Living as a blended family can be difficult. In fact, 66% of second marriages that involve children fail. It is important to recognize the difficulties associated with a blended family so you can work to prevent them. Whether the blending of your family seemed to be going well at first but has now started to become difficult, or it was a struggle from the beginning, you should consider seeking professional help to assess your current situation and give you tools to work as a couple and a family. Below are three of the most common sources of stress that you may be facing as the parent in a blended family, and what you can do to reduce the stress you are experiencing.
Different Parenting Styles
Different parenting styles is a common complaint by both the parents and the children in a blended family. It is usually exacerbated if one parent is the stay-at-home parent and is in charge of all of the children. The stay-at-home parent's biological children are used to their parenting style, and the non-biological children can be seen as problem children if they cannot adapt quickly to the new parenting style. Alternatively, if the stay-at-home parent adjusts their parenting style to accommodate their new children, their biological children can become defensive and resentful. Often, the working parent may sense the disharmony at home and feel that their biological children are not being treated fairly, causing relationship problems as well as family stress.
The key to dealing with parenting style issues is consistency. Both parents need to agree to a certain parenting style and then stick with it for an extended period of time. It may take over a year for the children to adjust to the new parenting style, but if you constantly try to make adjustments to accommodate your children, they will become confused and frustrated.
A Lack of Authority
A second common concern in blended families is a lack of authority from the step-parent. This can happen because the step-parent does not feel comfortable stepping into a role of authority or because the children refuse to recognize the authority of the new parent. Over time, both parents and the children can experience feelings of resentment and insecurity if boundaries and authority are not established. However, it is not as simple as the biological parent explaining to their children that the step-parent has authority. If a biological parent relinquishes too much control over the home situation before trust is established throughout the family, their children may feel abandoned.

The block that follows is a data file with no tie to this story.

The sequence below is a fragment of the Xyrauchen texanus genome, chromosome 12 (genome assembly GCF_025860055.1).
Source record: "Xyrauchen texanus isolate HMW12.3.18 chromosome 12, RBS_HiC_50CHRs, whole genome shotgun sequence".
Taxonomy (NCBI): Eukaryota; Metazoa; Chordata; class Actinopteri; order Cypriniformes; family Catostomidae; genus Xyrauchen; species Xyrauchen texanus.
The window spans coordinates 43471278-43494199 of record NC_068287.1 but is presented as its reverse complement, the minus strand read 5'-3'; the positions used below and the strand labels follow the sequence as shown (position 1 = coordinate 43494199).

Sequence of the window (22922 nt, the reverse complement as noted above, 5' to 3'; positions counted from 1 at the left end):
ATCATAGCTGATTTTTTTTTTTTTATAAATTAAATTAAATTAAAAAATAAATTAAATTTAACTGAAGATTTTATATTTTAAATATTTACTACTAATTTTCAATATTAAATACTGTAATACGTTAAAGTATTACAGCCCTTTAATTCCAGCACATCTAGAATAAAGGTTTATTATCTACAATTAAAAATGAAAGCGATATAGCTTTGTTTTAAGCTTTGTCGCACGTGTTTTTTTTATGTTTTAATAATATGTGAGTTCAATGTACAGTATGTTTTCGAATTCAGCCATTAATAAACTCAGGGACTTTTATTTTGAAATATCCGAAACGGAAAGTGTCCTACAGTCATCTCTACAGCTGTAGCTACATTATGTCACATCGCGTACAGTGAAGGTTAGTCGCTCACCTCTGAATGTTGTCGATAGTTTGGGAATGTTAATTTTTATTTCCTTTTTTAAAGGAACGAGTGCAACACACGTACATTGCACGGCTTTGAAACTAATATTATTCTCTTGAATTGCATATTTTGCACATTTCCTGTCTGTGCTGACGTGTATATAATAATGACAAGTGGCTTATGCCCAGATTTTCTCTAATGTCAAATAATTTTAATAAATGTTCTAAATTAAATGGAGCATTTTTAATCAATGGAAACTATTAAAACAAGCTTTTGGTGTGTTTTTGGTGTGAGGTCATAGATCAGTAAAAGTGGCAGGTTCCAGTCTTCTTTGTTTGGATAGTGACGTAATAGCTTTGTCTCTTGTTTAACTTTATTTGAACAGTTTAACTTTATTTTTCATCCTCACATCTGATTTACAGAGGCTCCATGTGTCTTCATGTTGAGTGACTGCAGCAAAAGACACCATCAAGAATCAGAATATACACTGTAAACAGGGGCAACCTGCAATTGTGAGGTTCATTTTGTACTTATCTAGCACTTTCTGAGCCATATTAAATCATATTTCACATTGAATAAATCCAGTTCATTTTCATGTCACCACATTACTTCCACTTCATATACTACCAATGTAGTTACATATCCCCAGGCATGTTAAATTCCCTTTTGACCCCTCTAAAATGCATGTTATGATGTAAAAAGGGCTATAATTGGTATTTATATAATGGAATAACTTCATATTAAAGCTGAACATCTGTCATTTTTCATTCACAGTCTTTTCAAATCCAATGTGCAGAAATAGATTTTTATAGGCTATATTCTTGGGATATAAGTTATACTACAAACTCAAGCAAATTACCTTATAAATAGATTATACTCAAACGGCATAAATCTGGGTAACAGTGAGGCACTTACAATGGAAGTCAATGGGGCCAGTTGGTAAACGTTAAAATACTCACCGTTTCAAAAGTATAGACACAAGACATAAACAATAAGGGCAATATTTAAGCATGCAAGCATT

You should build authority over an extended period of time. To do so, both parents should engage equally in the setting and enforcing of rules. Only after trust has been established should the step-parent begin enforcing boundaries without the active input of the biological parent.
Undermining from the In-laws
While you may expect problems with your ex-spouse when you are building your new family, you may not be prepared to deal with undermining from in-laws. Undermining of your blended family can take on many appearances. For example, grandparents may only want to spend time with their biological grandparents, or perhaps your sister-in-law constantly makes negative comments about you to your step-children.
Unfortunately, you cannot bring your entire extended family into therapy sessions. However, you can build defenses against their undermining words and actions into your family. While you may not want to completely cut out in-laws who refuse to accept your blended family, you can limit the time they spend with your children. Any time your children spend time with in-laws without you, you should be prepared to discuss any negative conversations they may have had about your family as soon as you meet with your children again.
If you are struggling with one of these common issues, you should contact a marriage counseling professional to help you and your spouse.